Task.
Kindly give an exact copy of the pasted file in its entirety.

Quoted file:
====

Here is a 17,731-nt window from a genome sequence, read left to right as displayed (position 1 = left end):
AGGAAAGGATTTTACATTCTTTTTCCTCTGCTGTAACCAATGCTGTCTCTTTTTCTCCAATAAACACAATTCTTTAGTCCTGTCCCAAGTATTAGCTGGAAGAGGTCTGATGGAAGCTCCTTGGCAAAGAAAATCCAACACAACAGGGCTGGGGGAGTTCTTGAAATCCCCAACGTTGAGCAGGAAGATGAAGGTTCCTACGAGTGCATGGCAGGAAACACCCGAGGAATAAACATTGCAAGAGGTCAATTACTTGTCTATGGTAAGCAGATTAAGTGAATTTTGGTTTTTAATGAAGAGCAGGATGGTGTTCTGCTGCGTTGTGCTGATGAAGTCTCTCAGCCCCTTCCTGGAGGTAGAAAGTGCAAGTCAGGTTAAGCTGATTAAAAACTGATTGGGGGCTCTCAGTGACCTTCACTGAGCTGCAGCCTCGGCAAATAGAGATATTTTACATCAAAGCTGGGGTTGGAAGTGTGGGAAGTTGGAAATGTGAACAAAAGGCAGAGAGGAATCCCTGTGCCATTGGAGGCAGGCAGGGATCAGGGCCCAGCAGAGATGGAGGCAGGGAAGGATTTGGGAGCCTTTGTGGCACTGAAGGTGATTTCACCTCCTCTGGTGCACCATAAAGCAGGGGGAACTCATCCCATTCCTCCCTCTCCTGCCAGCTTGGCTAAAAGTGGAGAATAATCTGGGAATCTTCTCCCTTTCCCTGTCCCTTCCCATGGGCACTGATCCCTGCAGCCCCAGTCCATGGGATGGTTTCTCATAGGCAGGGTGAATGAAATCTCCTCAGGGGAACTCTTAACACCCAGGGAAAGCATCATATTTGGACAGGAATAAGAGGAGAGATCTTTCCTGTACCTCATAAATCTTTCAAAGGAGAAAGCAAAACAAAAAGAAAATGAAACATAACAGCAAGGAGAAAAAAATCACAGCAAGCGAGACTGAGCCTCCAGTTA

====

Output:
Here is a 17,731-nt window from a genome sequence, read left to right as displayed (position 1 = left end):
AGGAAAGGATTTTACATTCTTTTTCCTCTGCTGTAACCAATGCTGTCTCTTTTTCTCCAATAAACACAATTCTTTAGTCCTGTCCCAAGTATTAGCTGGAAGAGGTCTGATGGAAGCTCCTTGGCAAAGAAAATCCAACACAACAGGGCTGGGGGAGTTCTTGAAATCCCCAACGTTGAGCAGGAAGATGAAGGTTCCTACGAGTGCATGGCAGGAAACACCCGAGGAATAAACATTGCAAGAGGTCAATTACTTGTCTATGGTAAGCAGATTAAGTGAATTTTGGTTTTTAATGAAGAGCAGGATGGTGTTCTGCTGCGTTGTGCTGATGAAGTCTCTCAGCCCCTTCCTGGAGGTAGAAAGTGCAAGTCAGGTTAAGCTGATTAAAAACTGATTGGGGGCTCTCAGTGACCTTCACTGAGCTGCAGCCTCGGCAAATAGAGATATTTTACATCAAAGCTGGGGTTGGAAGTGTGGGAAGTTGGAAATGTGAACAAAAGGCAGAGAGGAATCCCTGTGCCATTGGAGGCAGGCAGGGATCAGGGCCCAGCAGAGATGGAGGCAGGGAAGGATTTGGGAGCCTTTGTGGCACTGAAGGTGATTTCACCTCCTCTGGTGCACCATAAAGCAGGGGGAACTCATCCCATTCCTCCCTCTCCTGCCAGCTTGGCTAAAAGTGGAGAATAATCTGGGAATCTTCTCCCTTTCCCTGTCCCTTCCCATGGGCACTGATCCCTGCAGCCCCAGTCCATGGGATGGTTTCTCATAGGCAGGGTGAATGAAATCTCCTCAGGGGAACTCTTAACACCCAGGGAAAGCATCATATTTGGACAGGAATAAGAGGAGAGATCTTTCCTGTACCTCATAAATCTTTCAAAGGAGAAAGCAAAACAAAAAGAAAATGAAACATAACAGCAAGGAGAAAAAAATCACAGCAAGCGAGACTGAGCCTCCAGTTA